Today there’s a follow-up by Simon Collins in which the union representing prison officers vowed to fight the privatisation plan and described it as “driven by ideology“. At the same time a Corrections plan to put two beds in every cell was also revealed. This move might be necessary because the prison population is anticipated to increase by close to 1000 inmates over the next 18 months. I wonder if this has something to do with the projected “Three strikes” policy that’s also on the cabinet agenda in Wellington.

Unfortunately for the government, the first step in their cunning plan to hand over the prison system to the profit system may derail them (or, at least slow down the plan). The Herald is also reporting that the State Services Commissioner has refused to offer up the beleaguered head of Corrections as a sacrificial lamb.

The State Services Commissioner said today that corrections chief Barry Matthews should not be sacked.

Corrections Minister Judith Collins received the report into accountability at her ministry from State Services Commissioner Iain Rennie this morning.

Mr Rennie said Mr Matthews’s “dismissal of the chief executive would not be justified”.

You can hear a mumbled “Bugger!” emanating from the Ministerial wing of the Beehive, right about now. However, I don’t expect this will slow down the government’s hasty desire to privatise prisons. Even though there are more pressing issues as outlined in the briefing given to the incoming Minister late last year.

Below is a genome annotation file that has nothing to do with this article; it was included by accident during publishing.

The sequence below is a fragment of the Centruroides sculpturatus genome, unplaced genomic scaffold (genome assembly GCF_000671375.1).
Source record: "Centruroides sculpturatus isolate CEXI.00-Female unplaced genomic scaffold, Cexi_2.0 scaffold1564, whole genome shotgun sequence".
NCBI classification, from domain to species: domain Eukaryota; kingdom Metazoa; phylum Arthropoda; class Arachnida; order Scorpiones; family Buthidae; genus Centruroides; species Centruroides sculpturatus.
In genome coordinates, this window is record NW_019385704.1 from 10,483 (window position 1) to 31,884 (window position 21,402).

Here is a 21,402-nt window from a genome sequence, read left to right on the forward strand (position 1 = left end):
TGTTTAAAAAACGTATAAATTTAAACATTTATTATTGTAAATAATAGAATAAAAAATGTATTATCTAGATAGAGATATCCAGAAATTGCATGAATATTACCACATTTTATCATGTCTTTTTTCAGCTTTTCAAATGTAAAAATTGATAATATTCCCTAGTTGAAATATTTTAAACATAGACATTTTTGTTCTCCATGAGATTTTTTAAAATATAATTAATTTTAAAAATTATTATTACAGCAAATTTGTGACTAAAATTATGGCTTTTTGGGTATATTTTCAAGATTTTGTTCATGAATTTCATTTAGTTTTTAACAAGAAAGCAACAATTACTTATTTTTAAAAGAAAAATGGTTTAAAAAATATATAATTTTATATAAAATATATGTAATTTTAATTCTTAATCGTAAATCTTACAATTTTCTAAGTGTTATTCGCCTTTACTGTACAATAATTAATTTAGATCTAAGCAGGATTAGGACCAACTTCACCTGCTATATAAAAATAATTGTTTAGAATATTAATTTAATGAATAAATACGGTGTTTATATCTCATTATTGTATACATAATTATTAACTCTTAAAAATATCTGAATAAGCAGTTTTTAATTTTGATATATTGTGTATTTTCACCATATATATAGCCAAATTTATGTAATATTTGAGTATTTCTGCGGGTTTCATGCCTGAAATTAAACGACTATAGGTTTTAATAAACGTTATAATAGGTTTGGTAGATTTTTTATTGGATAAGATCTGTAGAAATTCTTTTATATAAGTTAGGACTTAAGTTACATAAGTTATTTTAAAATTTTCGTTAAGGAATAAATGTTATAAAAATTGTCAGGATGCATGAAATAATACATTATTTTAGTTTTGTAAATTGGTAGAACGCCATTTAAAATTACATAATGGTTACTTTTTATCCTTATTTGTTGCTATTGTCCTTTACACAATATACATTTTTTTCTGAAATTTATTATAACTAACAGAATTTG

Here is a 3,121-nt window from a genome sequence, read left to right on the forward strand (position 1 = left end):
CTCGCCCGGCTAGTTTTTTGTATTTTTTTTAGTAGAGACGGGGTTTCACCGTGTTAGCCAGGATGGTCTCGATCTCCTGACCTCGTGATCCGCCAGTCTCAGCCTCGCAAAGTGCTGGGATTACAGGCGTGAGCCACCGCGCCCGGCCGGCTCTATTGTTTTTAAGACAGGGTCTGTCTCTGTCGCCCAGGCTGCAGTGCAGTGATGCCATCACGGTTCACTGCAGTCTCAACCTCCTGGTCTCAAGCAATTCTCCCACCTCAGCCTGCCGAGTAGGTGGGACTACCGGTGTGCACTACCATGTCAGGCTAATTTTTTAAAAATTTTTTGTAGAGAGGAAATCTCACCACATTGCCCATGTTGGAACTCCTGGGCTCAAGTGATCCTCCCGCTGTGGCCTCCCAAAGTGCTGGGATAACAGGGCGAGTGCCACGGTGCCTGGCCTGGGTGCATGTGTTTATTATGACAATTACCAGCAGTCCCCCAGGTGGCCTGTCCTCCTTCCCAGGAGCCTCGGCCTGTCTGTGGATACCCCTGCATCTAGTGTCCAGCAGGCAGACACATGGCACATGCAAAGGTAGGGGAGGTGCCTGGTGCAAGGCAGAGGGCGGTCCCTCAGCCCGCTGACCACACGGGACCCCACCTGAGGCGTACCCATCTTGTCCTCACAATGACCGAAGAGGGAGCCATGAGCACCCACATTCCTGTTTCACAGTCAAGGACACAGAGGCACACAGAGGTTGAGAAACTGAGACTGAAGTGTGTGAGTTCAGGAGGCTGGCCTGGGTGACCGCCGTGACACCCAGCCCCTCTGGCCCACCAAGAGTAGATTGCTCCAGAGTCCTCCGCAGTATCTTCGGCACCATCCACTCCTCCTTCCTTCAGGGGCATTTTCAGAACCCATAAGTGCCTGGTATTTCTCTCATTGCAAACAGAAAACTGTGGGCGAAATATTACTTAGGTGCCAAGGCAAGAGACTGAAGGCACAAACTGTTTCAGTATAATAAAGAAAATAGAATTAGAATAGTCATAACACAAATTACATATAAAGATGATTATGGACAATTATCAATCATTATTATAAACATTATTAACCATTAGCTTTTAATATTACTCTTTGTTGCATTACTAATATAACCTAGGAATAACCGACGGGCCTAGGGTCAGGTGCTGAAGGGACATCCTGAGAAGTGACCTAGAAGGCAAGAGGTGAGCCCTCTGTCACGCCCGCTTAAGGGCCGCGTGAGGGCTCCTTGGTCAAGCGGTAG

Read the rest of this entry »


Fairfax cuts journalists’ jobs – global trend is down

August 28, 2008

The decision by Fairfax Media this week to cut another 100 jobs from its New Zealand news operations continues a downward trend in journalists jobs that’s worldwide.

One small bright spot though; Fairfax journalists in Australia are not lying down over this. They are organising union meetings and have a good website at Fair go, Fairfax.

Alan Kennedy, a long-time Fairfax employee who recently retired, is scathing of the company’s management and he’s right, of course:

[Fairfax journalists] are seeing an increasingly incompetent management team still paying themselves astonishing salaries, cutting and then cutting again as they pursue a model that is bringing diminishing returns. The one-trick ponies in management cannot see past making savings through retrenchment, non hiring and in their current manic campaign to slash the salaries and conditions of the most experienced staff.  [Alan Kennedy]

Newspapers like those owned by Fairfax are reacting to changing circumstances, but it is a short-term response. It is really a “cut nose,” “Take that face!” exercise. Profits are sliding so cost-cutting measures are put in place. This leads to a further decline in quality – despite what the company says – which can only mean further losses in sales and advertising and a bigger drop in profits.

Of course, Fairfax is not alone in going down this slippery slope. Last year New Zealand’s other large news media operation, APN, announced similar cuts to its newspaper staff and the outsourcing of most of its sub-editing operation to a company called Pagemasters. Ironically, Pagemasters major shareholders include APN and Fairfax Media.

Fairfax is hoping for $50 million in savings from its 5 per cent staffing cut. The news was reported in a very straightforward way in the Fairfax-owned Sydney Morning Herald, which concentrated on the share price bounce and finance market reactions.